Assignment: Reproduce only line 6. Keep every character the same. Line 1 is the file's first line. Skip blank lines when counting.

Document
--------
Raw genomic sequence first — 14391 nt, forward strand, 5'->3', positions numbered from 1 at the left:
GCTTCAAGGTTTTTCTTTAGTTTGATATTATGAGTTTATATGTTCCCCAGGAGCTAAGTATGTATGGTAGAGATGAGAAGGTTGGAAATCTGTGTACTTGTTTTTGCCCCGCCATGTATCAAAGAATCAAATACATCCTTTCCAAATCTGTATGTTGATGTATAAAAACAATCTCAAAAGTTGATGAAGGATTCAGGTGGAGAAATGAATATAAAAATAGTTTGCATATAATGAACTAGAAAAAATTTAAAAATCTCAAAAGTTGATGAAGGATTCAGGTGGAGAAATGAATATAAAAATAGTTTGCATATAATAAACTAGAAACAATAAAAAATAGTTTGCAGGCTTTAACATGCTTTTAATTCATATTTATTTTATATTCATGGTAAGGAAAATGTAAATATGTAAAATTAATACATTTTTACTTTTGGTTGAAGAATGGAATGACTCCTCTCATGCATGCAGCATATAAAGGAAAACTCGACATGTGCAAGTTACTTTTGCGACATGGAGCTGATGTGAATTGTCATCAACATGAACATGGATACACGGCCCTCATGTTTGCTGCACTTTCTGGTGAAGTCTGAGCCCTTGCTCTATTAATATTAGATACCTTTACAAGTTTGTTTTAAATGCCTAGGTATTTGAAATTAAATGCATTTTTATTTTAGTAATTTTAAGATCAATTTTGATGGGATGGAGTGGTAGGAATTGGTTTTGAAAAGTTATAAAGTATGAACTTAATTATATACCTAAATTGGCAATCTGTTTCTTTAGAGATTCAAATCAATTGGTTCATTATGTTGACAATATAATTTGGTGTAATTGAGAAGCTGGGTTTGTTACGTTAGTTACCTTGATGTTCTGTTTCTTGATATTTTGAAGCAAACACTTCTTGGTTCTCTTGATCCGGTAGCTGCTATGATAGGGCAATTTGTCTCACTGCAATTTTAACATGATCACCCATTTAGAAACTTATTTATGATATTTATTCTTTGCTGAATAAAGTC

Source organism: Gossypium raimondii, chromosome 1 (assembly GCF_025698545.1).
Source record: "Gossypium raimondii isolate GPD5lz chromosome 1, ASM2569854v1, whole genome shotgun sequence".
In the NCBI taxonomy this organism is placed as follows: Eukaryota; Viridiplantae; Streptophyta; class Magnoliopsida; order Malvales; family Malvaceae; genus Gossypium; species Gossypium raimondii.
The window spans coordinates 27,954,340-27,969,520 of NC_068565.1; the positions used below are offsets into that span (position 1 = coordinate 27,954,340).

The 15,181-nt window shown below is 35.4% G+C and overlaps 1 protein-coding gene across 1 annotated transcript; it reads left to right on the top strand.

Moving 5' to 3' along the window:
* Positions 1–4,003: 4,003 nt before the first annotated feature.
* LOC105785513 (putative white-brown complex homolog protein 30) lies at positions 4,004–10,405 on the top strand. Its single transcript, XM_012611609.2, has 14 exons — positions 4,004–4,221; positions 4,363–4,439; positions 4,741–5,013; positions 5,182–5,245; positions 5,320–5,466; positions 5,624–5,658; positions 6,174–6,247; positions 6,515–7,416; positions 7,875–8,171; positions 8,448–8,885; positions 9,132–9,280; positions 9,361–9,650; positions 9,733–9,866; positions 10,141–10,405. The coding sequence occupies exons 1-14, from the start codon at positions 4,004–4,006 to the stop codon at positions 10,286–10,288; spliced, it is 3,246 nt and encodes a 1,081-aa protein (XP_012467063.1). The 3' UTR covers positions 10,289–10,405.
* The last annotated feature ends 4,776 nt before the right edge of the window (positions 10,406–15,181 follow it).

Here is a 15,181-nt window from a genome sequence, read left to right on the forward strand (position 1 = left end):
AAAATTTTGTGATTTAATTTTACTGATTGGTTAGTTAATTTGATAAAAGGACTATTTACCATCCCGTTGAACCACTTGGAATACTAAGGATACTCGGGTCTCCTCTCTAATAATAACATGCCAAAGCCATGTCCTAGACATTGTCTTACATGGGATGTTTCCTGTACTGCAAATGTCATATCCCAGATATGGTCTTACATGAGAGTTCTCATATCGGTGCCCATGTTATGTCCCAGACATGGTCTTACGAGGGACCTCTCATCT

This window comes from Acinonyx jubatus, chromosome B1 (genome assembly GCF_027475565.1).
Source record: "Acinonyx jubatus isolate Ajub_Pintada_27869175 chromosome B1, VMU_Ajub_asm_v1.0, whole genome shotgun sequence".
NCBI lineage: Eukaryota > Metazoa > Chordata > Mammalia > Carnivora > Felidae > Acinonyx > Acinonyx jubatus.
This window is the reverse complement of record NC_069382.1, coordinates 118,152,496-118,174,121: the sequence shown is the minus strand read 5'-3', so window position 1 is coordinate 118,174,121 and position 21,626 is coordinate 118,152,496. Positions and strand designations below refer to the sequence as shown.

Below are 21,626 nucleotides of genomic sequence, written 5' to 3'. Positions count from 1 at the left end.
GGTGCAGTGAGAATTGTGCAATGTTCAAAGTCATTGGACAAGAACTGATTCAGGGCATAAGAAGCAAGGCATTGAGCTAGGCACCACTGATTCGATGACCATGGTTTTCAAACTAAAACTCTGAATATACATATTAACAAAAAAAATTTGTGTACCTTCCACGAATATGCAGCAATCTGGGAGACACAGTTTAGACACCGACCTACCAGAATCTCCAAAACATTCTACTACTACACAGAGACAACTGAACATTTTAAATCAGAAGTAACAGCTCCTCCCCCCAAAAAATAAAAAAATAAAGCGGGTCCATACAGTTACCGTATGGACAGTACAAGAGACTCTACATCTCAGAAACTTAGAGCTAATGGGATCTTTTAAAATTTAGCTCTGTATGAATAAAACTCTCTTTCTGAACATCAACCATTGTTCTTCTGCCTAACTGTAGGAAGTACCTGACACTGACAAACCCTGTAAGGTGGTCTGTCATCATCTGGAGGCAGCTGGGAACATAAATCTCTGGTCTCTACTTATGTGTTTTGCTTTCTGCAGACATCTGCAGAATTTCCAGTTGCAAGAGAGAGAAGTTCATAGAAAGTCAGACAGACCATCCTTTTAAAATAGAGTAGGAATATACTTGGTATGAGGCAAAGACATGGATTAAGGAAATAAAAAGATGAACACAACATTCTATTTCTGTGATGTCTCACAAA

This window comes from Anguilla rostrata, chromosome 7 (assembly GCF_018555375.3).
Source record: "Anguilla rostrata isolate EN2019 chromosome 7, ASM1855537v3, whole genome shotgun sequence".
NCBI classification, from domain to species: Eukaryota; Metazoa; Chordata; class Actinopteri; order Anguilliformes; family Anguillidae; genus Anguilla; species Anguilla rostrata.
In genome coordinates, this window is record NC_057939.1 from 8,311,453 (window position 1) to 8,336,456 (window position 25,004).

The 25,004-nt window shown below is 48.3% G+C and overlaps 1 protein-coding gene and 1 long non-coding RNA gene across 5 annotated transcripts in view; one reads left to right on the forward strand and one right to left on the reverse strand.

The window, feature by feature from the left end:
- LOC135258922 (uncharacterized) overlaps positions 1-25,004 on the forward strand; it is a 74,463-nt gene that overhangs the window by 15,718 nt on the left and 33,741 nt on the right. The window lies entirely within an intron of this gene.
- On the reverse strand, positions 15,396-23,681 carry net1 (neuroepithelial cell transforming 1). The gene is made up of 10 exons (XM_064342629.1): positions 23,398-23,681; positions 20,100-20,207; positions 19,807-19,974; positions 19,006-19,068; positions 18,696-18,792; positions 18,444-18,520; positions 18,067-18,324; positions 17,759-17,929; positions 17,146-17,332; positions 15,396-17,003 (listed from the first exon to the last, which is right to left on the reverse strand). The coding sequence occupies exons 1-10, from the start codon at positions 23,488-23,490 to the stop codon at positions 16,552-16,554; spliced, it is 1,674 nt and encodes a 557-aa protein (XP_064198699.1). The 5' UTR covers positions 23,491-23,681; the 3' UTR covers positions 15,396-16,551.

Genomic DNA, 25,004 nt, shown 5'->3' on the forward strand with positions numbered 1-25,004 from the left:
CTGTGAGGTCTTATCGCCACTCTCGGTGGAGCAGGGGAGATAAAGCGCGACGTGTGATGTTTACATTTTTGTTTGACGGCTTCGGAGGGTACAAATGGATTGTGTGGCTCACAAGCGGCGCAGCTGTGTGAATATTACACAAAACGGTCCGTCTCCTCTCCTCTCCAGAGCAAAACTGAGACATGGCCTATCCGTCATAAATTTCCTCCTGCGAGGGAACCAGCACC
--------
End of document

The window spans coordinates 27,954,340-27,969,520 of NC_068565.1; the positions used below are offsets into that span (position 1 = coordinate 27,954,340).